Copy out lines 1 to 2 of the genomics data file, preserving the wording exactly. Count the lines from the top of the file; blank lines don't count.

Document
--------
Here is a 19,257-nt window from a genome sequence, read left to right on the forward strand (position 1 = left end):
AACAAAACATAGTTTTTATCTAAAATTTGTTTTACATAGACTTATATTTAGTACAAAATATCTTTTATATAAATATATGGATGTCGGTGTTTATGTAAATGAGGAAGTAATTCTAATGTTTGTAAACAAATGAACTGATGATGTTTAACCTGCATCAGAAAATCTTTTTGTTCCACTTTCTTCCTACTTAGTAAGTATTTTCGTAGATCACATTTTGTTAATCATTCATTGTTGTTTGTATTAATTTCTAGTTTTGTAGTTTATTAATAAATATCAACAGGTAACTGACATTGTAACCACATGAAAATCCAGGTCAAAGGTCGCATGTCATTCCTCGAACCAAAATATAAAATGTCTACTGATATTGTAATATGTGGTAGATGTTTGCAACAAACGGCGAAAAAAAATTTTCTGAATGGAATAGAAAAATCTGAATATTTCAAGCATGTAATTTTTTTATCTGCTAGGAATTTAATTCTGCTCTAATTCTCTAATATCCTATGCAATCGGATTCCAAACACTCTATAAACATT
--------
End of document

Here is a 19,257-nt window from a genome sequence, read left to right on the forward strand (position 1 = left end):
AACAAAACATAGTTTTTATCTAAAATTTGTTTTACATAGACTTATATTTAGTACAAAATATCTTTTATATAAATATATGGATGTCGGTGTTTATGTAAATGAGGAAGTAATTCTAATGTTTGTAAACAAATGAACTGATGATGTTTAACCTGCATCAGAAAATCTTTTTGTTCCACTTTCTTCCTACTTAGTAAGTATTTTCGTAGATCACATTTTGTTAATCATTCATTGTTGTTTGTATTAATTTCTAGTTTTGTAGTTTATTAATAAATATCAACAGGTAACTGACATTGTAACCACATGAAAATCCAGGTCAAAGGTCGCATGTCATTCCTCGAACCAAAATATAAAATGTCTACTGATATTGTAATATGTGGTAGATGTTTGCAACAAACGGCGAAAAAAAATTTTCTGAATGGAATAGAAAAATCTGAATATTTCAAGCATGTAATTTTTTTATCTGCTAGGAATTTAATTCTGCTCTAATTCTCTAATATCCTATGCAATCGGATTCCAAACACTCTATAAACATT